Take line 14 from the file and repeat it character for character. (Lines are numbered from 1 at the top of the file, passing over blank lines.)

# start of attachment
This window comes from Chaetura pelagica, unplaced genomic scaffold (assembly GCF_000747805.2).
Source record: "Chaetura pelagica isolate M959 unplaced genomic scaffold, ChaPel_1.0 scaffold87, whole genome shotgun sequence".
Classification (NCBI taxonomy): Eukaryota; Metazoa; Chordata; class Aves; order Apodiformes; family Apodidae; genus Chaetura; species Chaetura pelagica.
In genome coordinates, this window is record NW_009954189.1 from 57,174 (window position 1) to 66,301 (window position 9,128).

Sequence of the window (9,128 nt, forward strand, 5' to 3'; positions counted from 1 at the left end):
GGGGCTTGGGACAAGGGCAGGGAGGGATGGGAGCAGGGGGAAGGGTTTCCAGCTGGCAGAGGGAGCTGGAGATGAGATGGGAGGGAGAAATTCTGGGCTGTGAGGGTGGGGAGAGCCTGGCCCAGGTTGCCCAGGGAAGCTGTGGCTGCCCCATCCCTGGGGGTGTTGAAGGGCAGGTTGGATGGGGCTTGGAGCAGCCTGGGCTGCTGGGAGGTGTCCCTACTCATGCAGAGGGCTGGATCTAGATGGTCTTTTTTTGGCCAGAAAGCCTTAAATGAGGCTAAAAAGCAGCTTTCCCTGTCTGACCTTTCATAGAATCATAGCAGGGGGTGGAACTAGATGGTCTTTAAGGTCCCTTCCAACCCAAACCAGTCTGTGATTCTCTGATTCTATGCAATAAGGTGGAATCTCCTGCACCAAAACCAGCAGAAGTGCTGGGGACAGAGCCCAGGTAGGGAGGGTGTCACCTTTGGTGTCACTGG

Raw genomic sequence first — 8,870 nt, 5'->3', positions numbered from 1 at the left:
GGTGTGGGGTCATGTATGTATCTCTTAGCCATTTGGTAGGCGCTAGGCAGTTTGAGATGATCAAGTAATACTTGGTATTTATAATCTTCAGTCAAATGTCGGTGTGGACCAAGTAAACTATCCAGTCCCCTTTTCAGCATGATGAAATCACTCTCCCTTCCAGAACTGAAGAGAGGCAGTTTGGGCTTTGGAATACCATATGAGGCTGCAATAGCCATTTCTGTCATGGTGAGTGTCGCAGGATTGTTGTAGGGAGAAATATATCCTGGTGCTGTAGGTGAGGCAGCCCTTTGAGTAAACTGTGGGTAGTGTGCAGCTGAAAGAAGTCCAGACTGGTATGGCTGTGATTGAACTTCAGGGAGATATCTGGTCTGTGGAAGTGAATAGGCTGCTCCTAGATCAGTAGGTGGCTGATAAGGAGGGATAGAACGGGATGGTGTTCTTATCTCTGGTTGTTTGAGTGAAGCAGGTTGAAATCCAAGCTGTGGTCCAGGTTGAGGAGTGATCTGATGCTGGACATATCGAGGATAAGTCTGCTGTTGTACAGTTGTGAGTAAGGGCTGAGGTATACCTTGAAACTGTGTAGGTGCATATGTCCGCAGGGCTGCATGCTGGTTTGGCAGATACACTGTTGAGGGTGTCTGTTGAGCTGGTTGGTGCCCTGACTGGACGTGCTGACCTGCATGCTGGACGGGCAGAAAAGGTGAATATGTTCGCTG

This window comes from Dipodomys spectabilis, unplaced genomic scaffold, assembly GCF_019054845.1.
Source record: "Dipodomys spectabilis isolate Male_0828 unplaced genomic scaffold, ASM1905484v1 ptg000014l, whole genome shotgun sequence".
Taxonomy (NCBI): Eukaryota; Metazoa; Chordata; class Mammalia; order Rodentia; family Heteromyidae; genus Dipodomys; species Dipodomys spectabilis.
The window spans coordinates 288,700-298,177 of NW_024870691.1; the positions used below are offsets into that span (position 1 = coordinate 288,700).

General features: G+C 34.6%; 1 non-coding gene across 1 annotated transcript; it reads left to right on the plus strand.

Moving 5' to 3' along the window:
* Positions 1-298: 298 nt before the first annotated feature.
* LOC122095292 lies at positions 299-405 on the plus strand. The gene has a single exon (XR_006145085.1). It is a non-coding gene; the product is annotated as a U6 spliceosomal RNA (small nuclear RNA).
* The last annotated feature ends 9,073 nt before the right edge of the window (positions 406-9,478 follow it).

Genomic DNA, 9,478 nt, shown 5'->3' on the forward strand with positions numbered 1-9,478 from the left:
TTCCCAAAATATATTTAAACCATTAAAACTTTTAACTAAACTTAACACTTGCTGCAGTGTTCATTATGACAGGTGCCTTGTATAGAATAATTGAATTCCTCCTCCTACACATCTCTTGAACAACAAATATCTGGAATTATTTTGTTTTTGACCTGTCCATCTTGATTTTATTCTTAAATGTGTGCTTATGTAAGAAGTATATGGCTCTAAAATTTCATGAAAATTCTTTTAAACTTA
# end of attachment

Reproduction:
Moving 5' to 3' along the window: